Search using this query type:

Search only these record types:

Simple Page
Exhibit Page

Advanced Search (Items only)

The Women's Christian Temperance Union (WCTU)

Dublin Core


The Women's Christian Temperance Union (WCTU)


Early 20th Century Louisa County


These two images show members of the state WCTU, including Mrs. R. E. Trice, Sr., in the close-up.

Women who felt that alcohol was destroying their families and their society formed the Women’s Christian Temperance Union. It was a prestigious society, as many of the women wanted their membership recognized through the years, though their efforts fell through.

Beginning in 1874, the women began advocating abstinence from alcohol. They would meet in churches, pray, then proceed to march into local saloons asking them to close their doors for good. The movement had its most pronounced effect in Louisa County in the mining town of Mineral. According to the Mineral Historic Foundation records, at one time six saloons stood on the block now occupied by The Church of the Incarnation (Episcopal).  Later records give evidence of a strong Women’s Christian Temperance Union chapter in Louisa County.

Two members stand out from the group, Mrs. Marie Pearl Cox Fisher and Mrs. R. E. Trice, Sr. Marie Cox Fisher’s diary was presented to the Louisa County Historical Society in 2009. Inside its many entries are details from the early to mid twentieth century Louisa. She documented meetings, including where they were held and whom she took with her. Among the names mentioned were:

• Mrs. Vaughan

• Mr. and Mrs. Robert E. Powel

• Mr. and Mrs. Gordon

• Inez Chaplain

• Susie Lumsden

• Lula Ophelia Whitlock

• Ruth Allison Fisher

• Allyce Eubank

• Carrie Elizabeth Fisher

• Genevieve Marie Eubank

• Russell Jennings Fisher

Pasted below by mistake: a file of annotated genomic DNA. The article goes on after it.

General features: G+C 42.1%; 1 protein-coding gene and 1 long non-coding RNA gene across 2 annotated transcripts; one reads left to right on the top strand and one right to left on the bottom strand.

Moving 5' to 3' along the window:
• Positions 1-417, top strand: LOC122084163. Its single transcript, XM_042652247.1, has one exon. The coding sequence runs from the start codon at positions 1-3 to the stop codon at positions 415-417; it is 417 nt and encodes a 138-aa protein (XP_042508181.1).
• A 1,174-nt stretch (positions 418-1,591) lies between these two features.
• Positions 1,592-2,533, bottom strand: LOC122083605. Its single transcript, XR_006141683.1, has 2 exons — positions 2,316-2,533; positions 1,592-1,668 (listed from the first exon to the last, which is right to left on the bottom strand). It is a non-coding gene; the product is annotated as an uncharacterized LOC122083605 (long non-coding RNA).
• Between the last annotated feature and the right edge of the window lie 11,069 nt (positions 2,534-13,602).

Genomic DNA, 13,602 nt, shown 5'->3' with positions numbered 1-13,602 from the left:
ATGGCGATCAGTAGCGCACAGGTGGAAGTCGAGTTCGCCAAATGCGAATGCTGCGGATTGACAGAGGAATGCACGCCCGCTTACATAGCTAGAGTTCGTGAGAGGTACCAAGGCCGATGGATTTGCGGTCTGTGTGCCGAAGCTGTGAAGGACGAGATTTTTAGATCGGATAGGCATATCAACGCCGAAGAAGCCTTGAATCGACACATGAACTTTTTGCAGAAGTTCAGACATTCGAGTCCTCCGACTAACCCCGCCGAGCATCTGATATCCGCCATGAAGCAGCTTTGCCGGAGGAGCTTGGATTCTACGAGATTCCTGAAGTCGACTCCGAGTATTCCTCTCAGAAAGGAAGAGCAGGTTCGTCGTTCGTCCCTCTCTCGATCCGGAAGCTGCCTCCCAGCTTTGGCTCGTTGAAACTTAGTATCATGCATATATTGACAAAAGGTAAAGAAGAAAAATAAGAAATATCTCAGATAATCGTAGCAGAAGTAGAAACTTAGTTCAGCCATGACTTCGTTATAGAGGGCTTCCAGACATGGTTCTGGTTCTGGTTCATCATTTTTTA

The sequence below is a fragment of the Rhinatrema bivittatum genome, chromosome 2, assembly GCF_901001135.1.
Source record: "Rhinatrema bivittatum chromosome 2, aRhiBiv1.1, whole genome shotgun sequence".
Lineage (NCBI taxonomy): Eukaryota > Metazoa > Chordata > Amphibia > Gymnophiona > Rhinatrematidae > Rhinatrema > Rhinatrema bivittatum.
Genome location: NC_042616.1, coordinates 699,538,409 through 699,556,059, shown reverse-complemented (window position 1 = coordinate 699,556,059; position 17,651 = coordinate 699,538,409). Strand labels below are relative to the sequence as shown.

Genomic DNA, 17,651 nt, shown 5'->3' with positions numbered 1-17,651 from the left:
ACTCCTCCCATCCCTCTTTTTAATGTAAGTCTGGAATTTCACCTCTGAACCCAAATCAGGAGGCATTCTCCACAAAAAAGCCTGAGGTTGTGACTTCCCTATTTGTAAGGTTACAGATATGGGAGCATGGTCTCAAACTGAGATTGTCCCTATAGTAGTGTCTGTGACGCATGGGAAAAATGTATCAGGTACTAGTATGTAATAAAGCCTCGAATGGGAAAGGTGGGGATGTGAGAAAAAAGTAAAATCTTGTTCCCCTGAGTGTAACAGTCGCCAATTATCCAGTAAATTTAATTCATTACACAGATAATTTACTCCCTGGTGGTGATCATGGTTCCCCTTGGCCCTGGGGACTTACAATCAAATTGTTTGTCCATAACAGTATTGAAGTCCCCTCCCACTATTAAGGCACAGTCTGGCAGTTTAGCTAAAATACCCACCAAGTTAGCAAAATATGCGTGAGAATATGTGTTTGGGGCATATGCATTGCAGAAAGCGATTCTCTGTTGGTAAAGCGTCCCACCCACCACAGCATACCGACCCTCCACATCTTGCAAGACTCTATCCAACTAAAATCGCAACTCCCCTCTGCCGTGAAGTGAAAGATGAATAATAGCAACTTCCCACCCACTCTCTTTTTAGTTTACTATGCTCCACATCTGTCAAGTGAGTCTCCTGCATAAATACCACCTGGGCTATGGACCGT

• Mark Seaworth Eubank, Jr.

• Susie Anderson Talley

• Mrs. R. E. Trice, Sr. (“Aunt Patsy”)

• Mrs. Wallace

• Mrs. Wilkinson

• Mrs. Rowe

• Mrs. Woolfolk

• Mrs. Jessie Spencer

• Mrs. Turner

• Charlotte Marie Fisher

• Mrs. Judd

• Miss Petty

• Mrs. R. O. Whitlock

• Mrs. Sims

• Jesse Bealer

• Mrs. L. L. Proffitt

• Roy Collins

• Mrs. Hadders

• Mrs. Leake

• Mrs. Kent

• Mrs. Hankla

• Atha and Luther Cox

Aside from the limited level, Louisa sent Mrs. R. E. Trice, Sr., to represent the locals at the state level. To further explain her beliefs, she began writing a column in the newspaper titled “Aunt Patsy.” In this column, she states, “I believe the liquor traffic is the greatest evil extant in the Universe. It rears its subtle, and satanic head in every land and clime, and it never brings happiness, nor prosperity, nor good to any human being. Ruin, poverty, distress, and sorrow come to those who ‘tarry long at the wine,’ and death comes in its wake.” This particular article from August of 1946 continues by saying she “believe[s] that [the] Saviour’s work of redemption was completed upon the cross, but that he meant for [the people] to carry on the work he set in order—to tell the gospel story even unto the uttermost parts of the earth, and do [their] part in ‘destroying the works of the devil.’”

Speaking of the Women’s Christian Temperance Union, “Aunt Patsy” continues by saying, “I believe we can accomplish more if we join hands, and all pull together.”

“I want my children to remember me as standing out unflinchingly, and uncompromisingly against beverage alcohol in its every form. I want them to vision the little white ribbon we wear, as a barrier against the use—and abuse of alcohol.”


Louisa County Historical Society Archives




All items in our archives have been donated to The Louisa County Historical Society with express permission to use them only for not-for-profit purposes of education and individual research. We make them available online to further those ends. Anyone wishing to use images online or in printed publications must obtain express written permission to do so from the Louisa County Historical Society and the legal copyright holder. Users assume full responsibility for disputes arising from copyright violations or invasions of privacy.